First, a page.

“I’m thrilled that this report shows how traineeships are supporting young people to start their apprenticeship journey, get their first job or go to further study,” she added.

“This new measure we have launched today will also provide greater transparency and help young people make informed decisions about their next steps.”

Mark Dawe, AELP chief executive, said that the announcement was a positive step towards reinvigorating traineeships, and encouraging more young people to take advantage of the programme.

“AELP particularly welcomes the separate measurements of achievement confirming the programme’s original objectives of progression into an apprenticeship, job or further education.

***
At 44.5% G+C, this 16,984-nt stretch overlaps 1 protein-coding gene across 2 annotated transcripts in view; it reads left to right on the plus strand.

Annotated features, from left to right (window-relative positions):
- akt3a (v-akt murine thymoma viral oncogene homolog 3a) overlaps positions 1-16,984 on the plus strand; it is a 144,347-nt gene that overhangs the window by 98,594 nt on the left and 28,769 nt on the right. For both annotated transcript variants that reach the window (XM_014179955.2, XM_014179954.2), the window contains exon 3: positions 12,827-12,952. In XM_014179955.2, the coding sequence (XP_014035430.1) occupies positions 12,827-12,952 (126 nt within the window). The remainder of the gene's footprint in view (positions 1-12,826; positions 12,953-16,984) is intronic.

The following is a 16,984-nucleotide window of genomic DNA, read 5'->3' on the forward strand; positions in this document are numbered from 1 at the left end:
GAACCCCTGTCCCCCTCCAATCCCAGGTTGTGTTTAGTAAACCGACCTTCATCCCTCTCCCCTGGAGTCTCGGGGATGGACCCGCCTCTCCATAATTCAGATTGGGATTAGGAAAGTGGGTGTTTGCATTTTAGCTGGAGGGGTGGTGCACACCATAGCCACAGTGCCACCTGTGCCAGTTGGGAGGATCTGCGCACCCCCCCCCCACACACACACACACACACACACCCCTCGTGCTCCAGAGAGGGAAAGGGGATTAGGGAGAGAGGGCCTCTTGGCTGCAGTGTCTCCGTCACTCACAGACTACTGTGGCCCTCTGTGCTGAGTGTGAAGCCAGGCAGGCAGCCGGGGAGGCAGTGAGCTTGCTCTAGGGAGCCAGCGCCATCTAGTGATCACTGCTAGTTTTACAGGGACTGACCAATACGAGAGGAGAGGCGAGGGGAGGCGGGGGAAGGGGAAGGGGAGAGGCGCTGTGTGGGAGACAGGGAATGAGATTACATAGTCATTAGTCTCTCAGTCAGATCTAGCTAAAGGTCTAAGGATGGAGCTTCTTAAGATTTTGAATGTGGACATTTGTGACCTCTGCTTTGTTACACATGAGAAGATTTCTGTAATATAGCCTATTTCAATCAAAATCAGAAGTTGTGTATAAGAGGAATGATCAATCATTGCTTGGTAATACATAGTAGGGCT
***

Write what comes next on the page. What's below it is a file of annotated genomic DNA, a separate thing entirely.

“In the light of this, we will be urging providers to seriously take a fresh look at traineeships with a view to increasing the number of opportunities available,” he said.

David Hughes, chief executive of the Association of Colleges, said: 

“It is important that we do not lose the stepping stone programmes that allow people to progress to the levels of competence that employers are seeking. These changes will help recognise the many positive outcomes from traineeships which colleges are helping to achieve,” he said.

ViewPoint: What Ofsted’s New Inspection Framework Means for FE by Billy Camden
May 14, 2019
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Ofsted has today published its new and final education inspection framework that will come into effect from September.

It follows a three-month public consultation, which prompted more than 15,000 responses – the highest number the education watchdog has ever received. Read more